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script, but that the censor of books at You see what a son of earth that is, to Paris obliged him to strike it out. Vol. value books only by the profit they may taire has lately published a small work bring him ;—in that view I believe it called Candide, ou l'Optimisme.' I may prove a very good book. shall give you a detail of it. But what is • Charles Townsend, who passes for all this to my book ? say you. My the cleverest fellow in England, is so dear Mr. Smith, have patience; compose taken with the performance, that he said yourself to tranquillity: shew yourself a to Oswald, he would put the Duke of philosopher in practice as well as pro- Buccleugh under the author's care, and fession: think on the emptiness and would make it worth his while to accept rashness and futility of the common of that charge. As soon as I heard this, judgments of men; how little they are I called on him twice, with a view of regulated by reason in any subject, much talking with him about the matter, and more in philosophical subjects, which so of convincing him of the propriety of far exceed the comprehension of the sending that young nobleman to Glas. vulgar.

gow; for I could not hope that he could Non si quid turbida Roma

offer you any terms which would tempt Elevet, accedas: examenve improbum in illa

you to renounce your professorship : Castiges trutina: nec te quæsiveris extra.

but I missed him. Mr. Townsend passes A wise man's kingdom is his own breast; for being a little uncertain in his resoluor if he ever looks farther it will only be tions; so perhaps you need not build to the judgment of a select few who are much on this sally. free from prejudice, and capable of ex- recompense for so many mortifyamining his work. Nothing indeed can ing things, which nothing but truth could be a stronger presumption of falsehood have extorted from me, and which I than the approbation of the multitude; could easily have multiplied to a greater and Phocion, you know, always sus- number, I doubt not but you are so good pected himself of some blunder when he

a Christian as to return good for evil, was attended with the applauses of the and to flatter my vanity by telling me populace. Supposing, therefore, that that all the godly in Scotland abuse me you have duly prepared yourself for the for my account of John Knox and the worst of all these reflections, I proceed Reformation. I suppose you are glad to to tell you the melancholy news, that see my paper end, and that I am obliged your book has been very unfortunate; to conclude with for the public seem disposed to applaud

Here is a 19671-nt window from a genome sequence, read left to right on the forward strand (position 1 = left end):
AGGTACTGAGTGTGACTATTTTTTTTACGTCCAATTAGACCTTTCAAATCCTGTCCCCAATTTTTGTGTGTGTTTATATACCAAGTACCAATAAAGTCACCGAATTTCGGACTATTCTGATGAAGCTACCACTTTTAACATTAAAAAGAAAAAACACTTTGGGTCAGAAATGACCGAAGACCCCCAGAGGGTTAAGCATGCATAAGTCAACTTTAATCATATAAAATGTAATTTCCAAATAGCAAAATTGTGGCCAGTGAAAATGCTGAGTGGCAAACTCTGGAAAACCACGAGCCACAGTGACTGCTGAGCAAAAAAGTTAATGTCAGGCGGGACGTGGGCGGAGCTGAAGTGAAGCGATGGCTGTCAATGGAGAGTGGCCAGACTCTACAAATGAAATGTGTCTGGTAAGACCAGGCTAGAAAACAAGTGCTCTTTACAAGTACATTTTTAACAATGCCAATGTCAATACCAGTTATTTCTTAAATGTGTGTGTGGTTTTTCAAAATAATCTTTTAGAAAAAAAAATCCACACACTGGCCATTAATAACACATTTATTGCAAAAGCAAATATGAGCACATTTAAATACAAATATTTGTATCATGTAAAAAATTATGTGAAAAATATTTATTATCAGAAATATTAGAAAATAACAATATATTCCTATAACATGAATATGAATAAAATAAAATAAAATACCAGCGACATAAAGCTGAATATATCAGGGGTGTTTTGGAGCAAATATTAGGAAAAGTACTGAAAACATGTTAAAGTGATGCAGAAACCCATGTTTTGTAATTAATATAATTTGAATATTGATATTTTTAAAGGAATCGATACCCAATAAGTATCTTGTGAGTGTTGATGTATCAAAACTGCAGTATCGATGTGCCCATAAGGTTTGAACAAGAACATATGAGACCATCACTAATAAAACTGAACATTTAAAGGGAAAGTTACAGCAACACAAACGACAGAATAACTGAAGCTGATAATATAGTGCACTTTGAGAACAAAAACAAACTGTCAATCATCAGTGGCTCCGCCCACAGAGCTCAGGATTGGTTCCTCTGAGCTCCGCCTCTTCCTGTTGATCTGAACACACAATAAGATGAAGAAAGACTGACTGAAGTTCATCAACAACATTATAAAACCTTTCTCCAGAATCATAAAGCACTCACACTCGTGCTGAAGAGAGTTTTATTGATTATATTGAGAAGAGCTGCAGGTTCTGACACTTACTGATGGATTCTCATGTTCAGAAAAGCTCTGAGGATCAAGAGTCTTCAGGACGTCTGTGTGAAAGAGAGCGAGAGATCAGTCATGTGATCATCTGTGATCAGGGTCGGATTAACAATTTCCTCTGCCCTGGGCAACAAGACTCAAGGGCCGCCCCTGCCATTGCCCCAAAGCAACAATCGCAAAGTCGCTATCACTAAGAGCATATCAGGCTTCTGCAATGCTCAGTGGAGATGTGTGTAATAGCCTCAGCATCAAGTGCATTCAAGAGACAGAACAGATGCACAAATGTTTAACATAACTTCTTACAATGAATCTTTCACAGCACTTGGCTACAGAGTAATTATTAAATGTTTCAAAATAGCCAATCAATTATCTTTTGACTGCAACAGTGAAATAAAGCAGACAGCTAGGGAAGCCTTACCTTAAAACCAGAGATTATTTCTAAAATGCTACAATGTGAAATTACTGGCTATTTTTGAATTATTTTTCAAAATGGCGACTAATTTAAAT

“ Your humble servant, it extremely. It was looked for by the

“ David HUME.” foolish people with some impatience, and the mob of literati are beginning already to be very loud in its praises. Three

Section 3.The Theory of Moral

Sentiments.bishops called yesterday at Millar's shop, in order to buy copies, and to ask ques. The question which Dr. Smith undertions about the author. The Bishop of took to investigate in the “Theory of Peterborough said he had passed the Moral Sentiments," however little reevening in a company where he heard it garded in later times, had evidently extolled above all books in the world. attracted a very considerable share of atThe Duke of Argyle is more decisive tention in the early part ofthe last century. than he uses to be in its favour; I sup- At the period when he applied himself pose he either considers it as an exotic, to that investigation, it had been preor thinks the author will be serviceable viously illustrated by some of the most to him in the Glasgow elections. Lord ingenious and profound writers in our Lyttleton says that Robertson, and language. The inquiry into the nature Smith, and Bower, are the glories of and origin of virtue, had been treated of English literature. Oswald protests he by the elegant and sublime Lord Shafdoes not know whether he has reaped tesbury, the logical and acute Bishop more instruction or entertainment from Butler, the eloquent and ingenious Dr. it. But you may easily judge what re- Hutcheson, and by Mr. Hume himself, liance can be put on his judgment, who in his celebrated treatise entitled “ An has been engaged all his life in public Inquiry concerning the Principles of business, and who never sees any faults Morals." in his friends. Millar exults and brags If it be true, as Mr. Stewart has